by Mariah Parker, Multimedia Editor
In April 2011, Joe Biden, as head of the US Department of Education’s Office of Civil Rights (OCR), issued a “Dear Colleague” letter to colleges and schools across the country. The letter clarified specific ways that sexual violence should be addressed under Title IX, a 1972 gender-equity law governing educational institutions that receive federal funds.
“Colleges were scared out of their wits when Joe Biden got up and said that colleges weren’t doing their jobs around sexual misconduct,” said E.W. Quimbaya-Winship, RISE Project Director. “Some colleges, and not necessarily here, haven’t been good at following through with what Title IX protects for.”
In response to a new federal mandate, the RISE project instated their emergency hotline last fall. This spring, their efforts continue as RISE begins revising the College’s sexual harassment policies.
While RISE stringently advocates thorough sexual harassment investigation, the current policy, nearing five years in age, risks becoming outdated. “It’s standard to revisit policy every five years,” said Quimbaya-Winship. “We’re just making sure if our policy is keeping up with law as it’s changing.”
Since his arrival in August, Quimbaya-Winship has reviewed other organizations and institutions’ policies, including the model policy issued by California Coalition Against Sexual Assault and the National Center for Victims of Crime. “We’re compiling what works and what sounds effective,” says Quimbaya-Winship. The RISE Director has also brought on Saundra Schuster, a partner with the National Center for Higher Education Risk Management (NCHERM), to advise the College during the revision.
RISE hopes to clarify language and amend criteria of the current policy to adhere to new standards and make the text more accessible. “We need to have a policy that defines consent and things in specific, consistent ways,” says Quimbaya-Winship. “When a student files a complaint, they should understand the definitions of terms. They shouldn’t have to hunt for stuff.”
In some instances, the policy requires minor adjustments of language, negotiating the use of words like “intoxicated,” “under the influence,” and “incapacitated.” In others, the revision will add whole new criteria, as with the current stalking policy.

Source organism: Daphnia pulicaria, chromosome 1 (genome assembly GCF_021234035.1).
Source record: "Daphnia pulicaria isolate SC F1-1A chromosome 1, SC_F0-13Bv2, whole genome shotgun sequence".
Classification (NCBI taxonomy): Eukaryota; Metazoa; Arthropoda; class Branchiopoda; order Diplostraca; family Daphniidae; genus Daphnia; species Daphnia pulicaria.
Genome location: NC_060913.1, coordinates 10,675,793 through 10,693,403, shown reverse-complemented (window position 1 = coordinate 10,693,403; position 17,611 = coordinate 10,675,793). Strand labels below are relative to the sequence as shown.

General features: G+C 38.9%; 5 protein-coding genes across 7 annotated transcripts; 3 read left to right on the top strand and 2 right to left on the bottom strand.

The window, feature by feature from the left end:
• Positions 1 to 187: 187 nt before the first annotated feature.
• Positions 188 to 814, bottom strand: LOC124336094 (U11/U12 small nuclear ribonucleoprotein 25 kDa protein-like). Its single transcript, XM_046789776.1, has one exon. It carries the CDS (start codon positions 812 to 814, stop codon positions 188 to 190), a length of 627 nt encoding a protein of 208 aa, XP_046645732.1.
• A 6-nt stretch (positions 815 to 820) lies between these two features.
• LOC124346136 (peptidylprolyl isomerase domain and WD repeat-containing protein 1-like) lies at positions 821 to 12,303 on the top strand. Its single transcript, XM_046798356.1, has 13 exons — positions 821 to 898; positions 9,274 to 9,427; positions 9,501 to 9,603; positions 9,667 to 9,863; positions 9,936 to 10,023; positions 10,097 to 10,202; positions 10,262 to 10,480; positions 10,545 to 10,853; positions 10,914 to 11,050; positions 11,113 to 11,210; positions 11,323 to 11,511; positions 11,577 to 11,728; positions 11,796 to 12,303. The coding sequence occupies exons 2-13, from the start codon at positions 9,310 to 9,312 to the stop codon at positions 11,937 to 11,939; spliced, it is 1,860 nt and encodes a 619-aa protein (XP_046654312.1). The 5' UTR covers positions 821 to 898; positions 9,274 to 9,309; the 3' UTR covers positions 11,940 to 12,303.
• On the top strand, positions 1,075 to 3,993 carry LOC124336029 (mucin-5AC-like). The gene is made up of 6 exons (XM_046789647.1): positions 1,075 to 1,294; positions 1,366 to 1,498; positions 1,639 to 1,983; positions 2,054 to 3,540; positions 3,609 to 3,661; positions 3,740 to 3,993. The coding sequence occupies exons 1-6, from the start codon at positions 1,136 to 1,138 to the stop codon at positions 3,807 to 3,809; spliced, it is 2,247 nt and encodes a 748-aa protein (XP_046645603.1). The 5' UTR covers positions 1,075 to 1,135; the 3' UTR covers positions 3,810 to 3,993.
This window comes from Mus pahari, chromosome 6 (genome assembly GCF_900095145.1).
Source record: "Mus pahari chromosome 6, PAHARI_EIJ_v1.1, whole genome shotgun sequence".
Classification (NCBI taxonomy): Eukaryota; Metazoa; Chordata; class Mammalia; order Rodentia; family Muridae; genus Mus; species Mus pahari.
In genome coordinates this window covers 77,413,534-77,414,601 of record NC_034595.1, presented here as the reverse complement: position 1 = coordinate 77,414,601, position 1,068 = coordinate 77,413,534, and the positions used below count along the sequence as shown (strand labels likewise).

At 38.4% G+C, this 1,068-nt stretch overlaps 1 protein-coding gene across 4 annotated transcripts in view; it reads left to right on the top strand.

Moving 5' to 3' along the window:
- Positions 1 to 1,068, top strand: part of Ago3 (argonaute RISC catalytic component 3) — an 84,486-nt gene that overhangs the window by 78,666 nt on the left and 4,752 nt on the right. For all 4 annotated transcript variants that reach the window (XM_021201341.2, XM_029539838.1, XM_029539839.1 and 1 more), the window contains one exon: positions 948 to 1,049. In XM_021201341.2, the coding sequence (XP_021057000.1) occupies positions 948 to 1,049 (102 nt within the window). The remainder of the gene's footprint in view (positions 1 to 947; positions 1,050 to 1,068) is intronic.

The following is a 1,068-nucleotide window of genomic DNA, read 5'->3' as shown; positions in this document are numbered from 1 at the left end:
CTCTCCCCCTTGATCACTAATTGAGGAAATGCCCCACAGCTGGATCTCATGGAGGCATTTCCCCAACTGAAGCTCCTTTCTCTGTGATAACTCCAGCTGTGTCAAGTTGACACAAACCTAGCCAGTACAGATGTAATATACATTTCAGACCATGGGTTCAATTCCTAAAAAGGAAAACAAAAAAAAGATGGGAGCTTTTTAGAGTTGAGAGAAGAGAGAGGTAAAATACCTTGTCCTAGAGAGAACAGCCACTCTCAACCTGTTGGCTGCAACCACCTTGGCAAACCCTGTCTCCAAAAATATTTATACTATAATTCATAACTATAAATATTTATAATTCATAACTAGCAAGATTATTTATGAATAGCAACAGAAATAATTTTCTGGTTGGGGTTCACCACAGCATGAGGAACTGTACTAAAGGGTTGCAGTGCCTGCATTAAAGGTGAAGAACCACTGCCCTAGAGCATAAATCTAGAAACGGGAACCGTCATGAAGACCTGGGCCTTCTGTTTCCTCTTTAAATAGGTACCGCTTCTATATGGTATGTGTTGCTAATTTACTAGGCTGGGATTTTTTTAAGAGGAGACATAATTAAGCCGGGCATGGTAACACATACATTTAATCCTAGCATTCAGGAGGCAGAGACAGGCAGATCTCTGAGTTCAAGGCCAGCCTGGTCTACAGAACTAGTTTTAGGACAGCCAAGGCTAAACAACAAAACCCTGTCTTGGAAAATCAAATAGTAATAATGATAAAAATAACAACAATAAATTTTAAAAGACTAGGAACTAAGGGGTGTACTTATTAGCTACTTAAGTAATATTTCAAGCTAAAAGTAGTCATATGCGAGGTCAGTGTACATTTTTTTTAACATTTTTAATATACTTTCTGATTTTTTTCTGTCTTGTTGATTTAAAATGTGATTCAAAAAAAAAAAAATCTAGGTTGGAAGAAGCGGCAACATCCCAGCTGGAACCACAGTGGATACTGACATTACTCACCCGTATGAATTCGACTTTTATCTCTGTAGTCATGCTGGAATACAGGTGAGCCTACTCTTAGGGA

A 2009 Bureau of Justice Statistics Special Report estimates that 3.4 million people were stalked over the course of a year, and persons ages 18-24 experienced the highest rates of stalking.
“When stalking is concerned, it usually escalates. Showing up to your door is the first thing and something else usually will follow. It’s a scary thing and it’s an equal-opportunity crime, too.”
Despite these realities, the conversation surrounding stalking on campus is surprisingly limited. “The discussion around consent on this campus is way ahead of the game, but stalking is an issue we’re not well-educated on,” says Quimbaya-Winship.
California Coalition Against Sexual Assault and the National Center for Victims of Crime extends the definition of what stalking is and gives specific examples of what is included when talking about stalking. RISE hopes to enact similar changes in the College’s policy, which is currently contained in a single line of text.
“We know much more about stalking now than we did 10-15 years ago,” says Quimbaya-Winship. “As we learn more, our policies should continue to shift and grow.”
Quimbaya-Winship began work on hard copy drafts of the new policy in November. On Tuesday, January 24, the RISE director brought his proposal before Caucus for approval.
“We just wanted to show students where RISE is at [with the revision],” he said.
In the next six weeks, RISE hopes to assemble a formal draft that may be reviewed by Caucus, Staff Forum, Student Affairs and other governance bodies.
“I would love if it were done by the end of the semester,” Quimbaya-Winship said.
During the month of January, RISE hung Stalking Awareness Month posters and distributed table tents in the hopes of creating conversation around the issue. Once the policy revisions receive approval, RISE intends to hit hard with community education.
“We want to keep everyone on the same page,” Quimbaya-Winship said.